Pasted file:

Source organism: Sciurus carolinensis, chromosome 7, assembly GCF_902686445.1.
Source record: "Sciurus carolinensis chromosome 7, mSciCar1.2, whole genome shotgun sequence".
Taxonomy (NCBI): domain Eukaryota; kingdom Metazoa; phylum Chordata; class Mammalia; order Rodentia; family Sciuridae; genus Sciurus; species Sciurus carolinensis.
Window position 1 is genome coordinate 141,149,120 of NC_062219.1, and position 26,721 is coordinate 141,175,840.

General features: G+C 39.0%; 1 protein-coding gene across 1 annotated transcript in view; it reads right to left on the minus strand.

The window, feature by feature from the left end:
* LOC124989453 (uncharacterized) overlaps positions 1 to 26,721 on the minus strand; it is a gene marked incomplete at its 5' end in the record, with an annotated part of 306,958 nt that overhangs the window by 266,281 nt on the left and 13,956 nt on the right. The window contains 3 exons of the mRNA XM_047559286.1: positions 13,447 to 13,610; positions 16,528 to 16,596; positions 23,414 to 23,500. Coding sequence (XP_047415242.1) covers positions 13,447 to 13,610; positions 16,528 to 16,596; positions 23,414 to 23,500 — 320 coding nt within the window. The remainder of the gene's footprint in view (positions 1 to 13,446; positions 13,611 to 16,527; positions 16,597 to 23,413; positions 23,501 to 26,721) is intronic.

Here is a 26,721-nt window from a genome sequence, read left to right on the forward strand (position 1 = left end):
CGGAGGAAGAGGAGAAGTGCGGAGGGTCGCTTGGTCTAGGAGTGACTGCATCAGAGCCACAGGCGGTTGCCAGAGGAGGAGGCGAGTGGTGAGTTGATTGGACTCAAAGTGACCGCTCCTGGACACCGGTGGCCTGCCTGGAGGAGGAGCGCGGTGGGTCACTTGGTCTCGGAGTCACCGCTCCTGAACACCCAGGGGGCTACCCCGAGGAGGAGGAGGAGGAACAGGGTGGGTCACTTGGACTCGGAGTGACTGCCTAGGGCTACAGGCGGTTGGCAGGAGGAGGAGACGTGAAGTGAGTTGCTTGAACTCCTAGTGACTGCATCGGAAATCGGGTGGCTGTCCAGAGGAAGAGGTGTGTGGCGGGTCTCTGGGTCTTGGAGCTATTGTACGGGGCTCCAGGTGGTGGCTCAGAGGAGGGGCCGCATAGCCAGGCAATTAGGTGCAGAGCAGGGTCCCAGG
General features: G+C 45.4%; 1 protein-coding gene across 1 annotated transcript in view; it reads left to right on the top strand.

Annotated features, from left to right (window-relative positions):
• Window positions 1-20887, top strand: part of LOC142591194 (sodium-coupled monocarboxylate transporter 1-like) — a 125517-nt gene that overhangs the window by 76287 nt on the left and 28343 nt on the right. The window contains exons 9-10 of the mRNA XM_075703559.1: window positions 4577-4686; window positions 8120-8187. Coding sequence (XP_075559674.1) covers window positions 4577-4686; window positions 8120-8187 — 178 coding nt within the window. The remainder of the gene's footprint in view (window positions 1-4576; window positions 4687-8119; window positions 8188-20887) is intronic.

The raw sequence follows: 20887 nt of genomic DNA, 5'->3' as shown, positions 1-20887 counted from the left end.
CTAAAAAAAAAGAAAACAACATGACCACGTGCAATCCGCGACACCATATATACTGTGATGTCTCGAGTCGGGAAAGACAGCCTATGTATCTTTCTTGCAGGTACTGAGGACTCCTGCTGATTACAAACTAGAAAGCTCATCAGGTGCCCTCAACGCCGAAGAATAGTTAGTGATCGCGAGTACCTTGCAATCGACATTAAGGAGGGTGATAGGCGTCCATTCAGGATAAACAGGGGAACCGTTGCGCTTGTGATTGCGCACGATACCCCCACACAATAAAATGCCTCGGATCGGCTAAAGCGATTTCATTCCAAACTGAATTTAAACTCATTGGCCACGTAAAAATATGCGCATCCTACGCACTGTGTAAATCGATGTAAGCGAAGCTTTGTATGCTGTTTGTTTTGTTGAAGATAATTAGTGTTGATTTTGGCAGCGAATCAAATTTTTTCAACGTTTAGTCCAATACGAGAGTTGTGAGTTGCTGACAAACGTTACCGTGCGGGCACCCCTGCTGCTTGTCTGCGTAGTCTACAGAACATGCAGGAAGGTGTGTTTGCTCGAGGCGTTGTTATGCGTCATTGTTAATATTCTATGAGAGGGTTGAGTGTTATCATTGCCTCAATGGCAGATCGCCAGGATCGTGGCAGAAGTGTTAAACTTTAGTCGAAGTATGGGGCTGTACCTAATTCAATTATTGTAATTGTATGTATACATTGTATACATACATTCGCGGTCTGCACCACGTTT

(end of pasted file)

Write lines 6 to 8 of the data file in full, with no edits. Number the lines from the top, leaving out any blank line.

The window, feature by feature from the left end:
* LOC124989453 (uncharacterized) overlaps positions 1 to 26,721 on the minus strand; it is a gene marked incomplete at its 5' end in the record, with an annotated part of 306,958 nt that overhangs the window by 266,281 nt on the left and 13,956 nt on the right. The window contains 3 exons of the mRNA XM_047559286.1: positions 13,447 to 13,610; positions 16,528 to 16,596; positions 23,414 to 23,500. Coding sequence (XP_047415242.1) covers positions 13,447 to 13,610; positions 16,528 to 16,596; positions 23,414 to 23,500 — 320 coding nt within the window. The remainder of the gene's footprint in view (positions 1 to 13,446; positions 13,611 to 16,527; positions 16,597 to 23,413; positions 23,501 to 26,721) is intronic.

Here is a 26,721-nt window from a genome sequence, read left to right on the forward strand (position 1 = left end):